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Barack Obama calls for voting reform in powerful eulogy at John Lewis' funeral
30 July 2020, 20:11
Former US President Barack Obama has advocated for voting reform whilst delivering a powerful eulogy at the funeral of the US congressman and civil rights leader John Lewis.
Lewis died on July 17 at the age of 80, and has been mourned, revered and celebrated at the church where Martin Luther King Jr used to be pastor in Atlanta, Georgia.
Three former presidents joined in the eulogies after nearly a week of mourning that took him from his birthplace in Alabama to the nation's capital of Washington to his final resting place in his home of Atlanta.Barack Obama attended the funeral at Ebenezer Baptist Church, a sacred place for many of those who helped to shape US civil rights history, and was expected to address mourners.
Bill Clinton and George W Bush and former first lady Laura Bush were also in the church.
Mr Lewis was "a man of pure joy and unbreakable perseverance", former president Barack Obama said during a fiery speech in which he hearkened back to Mr Lewis' legacy and connected it to the ongoing fight against those who are "doing their darndest to discourage people from voting".
"He as much as anyone in our history brought this country a little bit closer to our highest ideals," Mr Obama said.
"And some day when we do finish that long journey towards freedom, when we do form a more perfect union, whether it's years from now or decades or even if it takes another two centuries, John Lewis will be a founding father of that fuller, fairer, better America."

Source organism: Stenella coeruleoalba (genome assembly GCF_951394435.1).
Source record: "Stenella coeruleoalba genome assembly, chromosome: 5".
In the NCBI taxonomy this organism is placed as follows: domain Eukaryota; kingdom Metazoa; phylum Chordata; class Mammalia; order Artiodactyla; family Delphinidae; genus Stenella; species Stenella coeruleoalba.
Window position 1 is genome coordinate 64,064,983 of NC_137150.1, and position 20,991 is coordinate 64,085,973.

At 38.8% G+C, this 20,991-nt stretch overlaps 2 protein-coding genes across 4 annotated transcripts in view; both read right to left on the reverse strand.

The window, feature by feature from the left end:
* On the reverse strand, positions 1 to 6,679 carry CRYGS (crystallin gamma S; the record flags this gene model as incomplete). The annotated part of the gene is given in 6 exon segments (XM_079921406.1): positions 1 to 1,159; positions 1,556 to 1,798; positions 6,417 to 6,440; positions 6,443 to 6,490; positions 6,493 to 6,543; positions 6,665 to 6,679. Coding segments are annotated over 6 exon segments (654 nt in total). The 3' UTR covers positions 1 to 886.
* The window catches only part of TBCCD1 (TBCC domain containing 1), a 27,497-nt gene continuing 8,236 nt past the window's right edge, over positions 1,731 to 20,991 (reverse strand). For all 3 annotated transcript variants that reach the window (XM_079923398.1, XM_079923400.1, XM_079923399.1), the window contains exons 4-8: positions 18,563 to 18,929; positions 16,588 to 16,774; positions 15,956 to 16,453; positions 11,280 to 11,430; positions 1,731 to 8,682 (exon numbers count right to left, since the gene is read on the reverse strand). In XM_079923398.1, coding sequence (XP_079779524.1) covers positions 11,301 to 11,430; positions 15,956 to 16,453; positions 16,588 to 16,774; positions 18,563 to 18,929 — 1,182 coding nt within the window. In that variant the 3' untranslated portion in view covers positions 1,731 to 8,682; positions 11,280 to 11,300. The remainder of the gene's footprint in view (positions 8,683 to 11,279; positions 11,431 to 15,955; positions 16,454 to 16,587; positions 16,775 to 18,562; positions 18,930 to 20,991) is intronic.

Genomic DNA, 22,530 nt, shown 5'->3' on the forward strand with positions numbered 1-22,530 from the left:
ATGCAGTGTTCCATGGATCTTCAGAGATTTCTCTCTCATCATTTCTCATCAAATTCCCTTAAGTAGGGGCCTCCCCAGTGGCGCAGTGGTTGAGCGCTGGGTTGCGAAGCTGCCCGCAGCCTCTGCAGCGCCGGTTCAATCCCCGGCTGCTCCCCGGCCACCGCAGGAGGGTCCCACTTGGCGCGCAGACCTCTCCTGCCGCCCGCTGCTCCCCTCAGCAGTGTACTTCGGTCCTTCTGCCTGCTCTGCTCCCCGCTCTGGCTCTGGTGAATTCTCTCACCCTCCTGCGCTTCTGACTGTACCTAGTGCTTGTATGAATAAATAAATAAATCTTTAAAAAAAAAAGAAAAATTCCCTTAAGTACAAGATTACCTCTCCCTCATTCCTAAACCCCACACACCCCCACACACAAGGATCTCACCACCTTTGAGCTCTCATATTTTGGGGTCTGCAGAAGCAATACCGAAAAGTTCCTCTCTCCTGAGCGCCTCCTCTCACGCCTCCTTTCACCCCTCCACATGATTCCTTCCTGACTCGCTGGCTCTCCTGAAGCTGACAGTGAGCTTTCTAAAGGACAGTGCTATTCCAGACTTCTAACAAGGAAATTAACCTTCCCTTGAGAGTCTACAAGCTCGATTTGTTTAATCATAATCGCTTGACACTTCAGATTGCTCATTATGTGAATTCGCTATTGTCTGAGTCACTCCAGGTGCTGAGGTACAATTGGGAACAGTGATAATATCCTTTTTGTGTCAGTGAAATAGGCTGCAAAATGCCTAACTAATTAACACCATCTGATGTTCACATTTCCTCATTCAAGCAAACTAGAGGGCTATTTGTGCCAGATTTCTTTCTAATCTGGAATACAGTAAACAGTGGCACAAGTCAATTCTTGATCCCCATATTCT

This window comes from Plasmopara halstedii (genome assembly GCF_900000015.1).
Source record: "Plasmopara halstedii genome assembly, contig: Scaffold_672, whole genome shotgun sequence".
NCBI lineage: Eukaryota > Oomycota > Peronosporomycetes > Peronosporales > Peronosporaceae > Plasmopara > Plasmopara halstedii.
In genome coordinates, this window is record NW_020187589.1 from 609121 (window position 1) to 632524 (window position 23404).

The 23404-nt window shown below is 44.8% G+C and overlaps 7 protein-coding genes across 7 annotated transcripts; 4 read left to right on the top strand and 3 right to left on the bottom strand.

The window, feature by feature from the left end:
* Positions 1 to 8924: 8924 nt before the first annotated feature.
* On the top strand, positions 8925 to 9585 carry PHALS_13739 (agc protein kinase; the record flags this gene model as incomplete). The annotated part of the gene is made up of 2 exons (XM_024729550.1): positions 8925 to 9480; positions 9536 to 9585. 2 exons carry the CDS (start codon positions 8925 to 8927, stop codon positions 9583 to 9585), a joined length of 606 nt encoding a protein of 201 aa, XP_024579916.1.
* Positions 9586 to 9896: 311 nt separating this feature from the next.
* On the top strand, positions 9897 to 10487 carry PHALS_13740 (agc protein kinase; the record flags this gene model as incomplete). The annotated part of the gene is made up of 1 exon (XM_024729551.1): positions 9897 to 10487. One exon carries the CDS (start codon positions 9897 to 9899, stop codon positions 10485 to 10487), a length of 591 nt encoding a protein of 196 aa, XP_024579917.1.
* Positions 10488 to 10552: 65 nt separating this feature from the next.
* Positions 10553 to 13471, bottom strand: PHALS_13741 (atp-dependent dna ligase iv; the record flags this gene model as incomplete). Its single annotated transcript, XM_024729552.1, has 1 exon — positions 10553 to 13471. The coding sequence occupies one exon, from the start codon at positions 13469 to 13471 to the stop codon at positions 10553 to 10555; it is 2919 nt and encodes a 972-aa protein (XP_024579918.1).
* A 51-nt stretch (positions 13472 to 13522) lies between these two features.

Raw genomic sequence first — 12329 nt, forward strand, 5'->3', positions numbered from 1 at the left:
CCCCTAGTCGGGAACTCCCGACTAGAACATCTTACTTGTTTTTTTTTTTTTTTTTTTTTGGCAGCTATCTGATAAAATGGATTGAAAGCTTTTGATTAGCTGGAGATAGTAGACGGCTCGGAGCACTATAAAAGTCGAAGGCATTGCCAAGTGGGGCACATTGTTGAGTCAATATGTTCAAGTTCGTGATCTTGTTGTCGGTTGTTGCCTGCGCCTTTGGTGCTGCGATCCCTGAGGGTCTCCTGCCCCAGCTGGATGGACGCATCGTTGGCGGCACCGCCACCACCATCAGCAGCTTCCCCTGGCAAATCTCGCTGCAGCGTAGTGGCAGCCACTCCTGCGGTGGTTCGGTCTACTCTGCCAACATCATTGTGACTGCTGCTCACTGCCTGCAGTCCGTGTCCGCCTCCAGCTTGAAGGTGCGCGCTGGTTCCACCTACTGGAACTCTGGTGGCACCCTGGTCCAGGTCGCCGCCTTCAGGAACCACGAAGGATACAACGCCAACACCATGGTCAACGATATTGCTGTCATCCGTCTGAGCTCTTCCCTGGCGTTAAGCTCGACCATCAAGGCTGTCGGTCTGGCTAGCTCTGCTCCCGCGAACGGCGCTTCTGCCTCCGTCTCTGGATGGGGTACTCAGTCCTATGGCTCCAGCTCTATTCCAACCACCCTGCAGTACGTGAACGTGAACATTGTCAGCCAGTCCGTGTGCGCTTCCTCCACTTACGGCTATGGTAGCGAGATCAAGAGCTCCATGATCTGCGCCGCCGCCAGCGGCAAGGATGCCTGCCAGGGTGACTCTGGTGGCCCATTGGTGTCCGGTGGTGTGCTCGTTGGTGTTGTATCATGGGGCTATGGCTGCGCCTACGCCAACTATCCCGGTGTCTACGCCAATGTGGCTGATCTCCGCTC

"If politicians want to honor John," former Pres. Barack Obama says, "there's a better way than a statement calling him a hero."— The View (@TheView) July 30, 2020
"Let's honor him by revitalizing the law that he was willing to die for." https://t.co/FJ91nhDL1m pic.twitter.com/K1WKbISa2B
The former president delivered a eulogy at the funeral, in which he said John Lewis "knew that every single one of us has a God-given power and that the fate of this democracy depends on how we use it."
"I have come here today because, like so many Americans, I owe a great debt to John Lewis and his forceful vision of freedom," he said.
"Now this country is a constant work in progress. We're born with instructions to form a more perfect union.
"Explicit in those words is the idea that we are imperfect, that what gives each new generation purpose, is to take up the unfinished work of the last, and carry it further than any might have thought possible.
"John Lewis, first of the freedom writers, head of the student non-violent coordinating committee, the youngest speaker at the march on Washington, leader of the march from Selma to Montgomery, member of congress representing the people of this state and this district for 33 years, mentor to young people including me at the time until his final day on this earth.
"He not only embraces that responsibility, but he made it his life's work."
He continued: "If politicians want to honour John, there is a better way than a statement calling him a hero. You want to honour John, let's honour him by revitalising the law he was willing to die for.
Obama also called for action to ensure "every American is automatically registered to vote, including former inmates, adding polling places and expanding early voting, and making Election Day a national holiday."
JUST IN: Former Pres. Obama calls for action to ensure "every American is automatically registered to vote, including former inmates...adding polling places and expanding early voting, and making Election Day a national holiday." https://t.co/FJ91nhDL1m pic.twitter.com/KRm3OJXua7— The View (@TheView) July 30, 2020
Former President George W Bush had mourners laughing as he recounted Lewis' first non-violent protest of refusing to eat his own "flock" of chickens, who he baptised, married and preached to.